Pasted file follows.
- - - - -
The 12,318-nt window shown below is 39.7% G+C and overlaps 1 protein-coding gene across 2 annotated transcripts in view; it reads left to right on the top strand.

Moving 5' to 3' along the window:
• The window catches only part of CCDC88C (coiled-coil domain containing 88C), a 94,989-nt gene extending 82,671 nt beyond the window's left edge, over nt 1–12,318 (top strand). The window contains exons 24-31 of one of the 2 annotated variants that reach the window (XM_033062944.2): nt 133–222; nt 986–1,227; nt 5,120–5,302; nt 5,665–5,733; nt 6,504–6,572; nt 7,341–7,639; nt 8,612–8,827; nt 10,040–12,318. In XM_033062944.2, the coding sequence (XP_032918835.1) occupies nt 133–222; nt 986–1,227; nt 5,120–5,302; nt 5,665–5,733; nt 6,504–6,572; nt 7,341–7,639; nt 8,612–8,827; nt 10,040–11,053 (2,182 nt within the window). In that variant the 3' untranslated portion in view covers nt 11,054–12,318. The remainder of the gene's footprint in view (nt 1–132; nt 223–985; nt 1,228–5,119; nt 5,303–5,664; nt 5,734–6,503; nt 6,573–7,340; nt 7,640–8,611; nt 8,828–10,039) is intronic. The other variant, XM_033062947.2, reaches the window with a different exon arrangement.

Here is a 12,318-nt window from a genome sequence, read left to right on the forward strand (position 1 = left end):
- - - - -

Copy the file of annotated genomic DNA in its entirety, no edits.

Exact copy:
The 12,318-nt window shown below is 39.7% G+C and overlaps 1 protein-coding gene across 2 annotated transcripts in view; it reads left to right on the top strand.

Moving 5' to 3' along the window:
• The window catches only part of CCDC88C (coiled-coil domain containing 88C), a 94,989-nt gene extending 82,671 nt beyond the window's left edge, over nt 1–12,318 (top strand). The window contains exons 24-31 of one of the 2 annotated variants that reach the window (XM_033062944.2): nt 133–222; nt 986–1,227; nt 5,120–5,302; nt 5,665–5,733; nt 6,504–6,572; nt 7,341–7,639; nt 8,612–8,827; nt 10,040–12,318. In XM_033062944.2, the coding sequence (XP_032918835.1) occupies nt 133–222; nt 986–1,227; nt 5,120–5,302; nt 5,665–5,733; nt 6,504–6,572; nt 7,341–7,639; nt 8,612–8,827; nt 10,040–11,053 (2,182 nt within the window). In that variant the 3' untranslated portion in view covers nt 11,054–12,318. The remainder of the gene's footprint in view (nt 1–132; nt 223–985; nt 1,228–5,119; nt 5,303–5,664; nt 5,734–6,503; nt 6,573–7,340; nt 7,640–8,611; nt 8,828–10,039) is intronic. The other variant, XM_033062947.2, reaches the window with a different exon arrangement.

Here is a 12,318-nt window from a genome sequence, read left to right on the forward strand (position 1 = left end):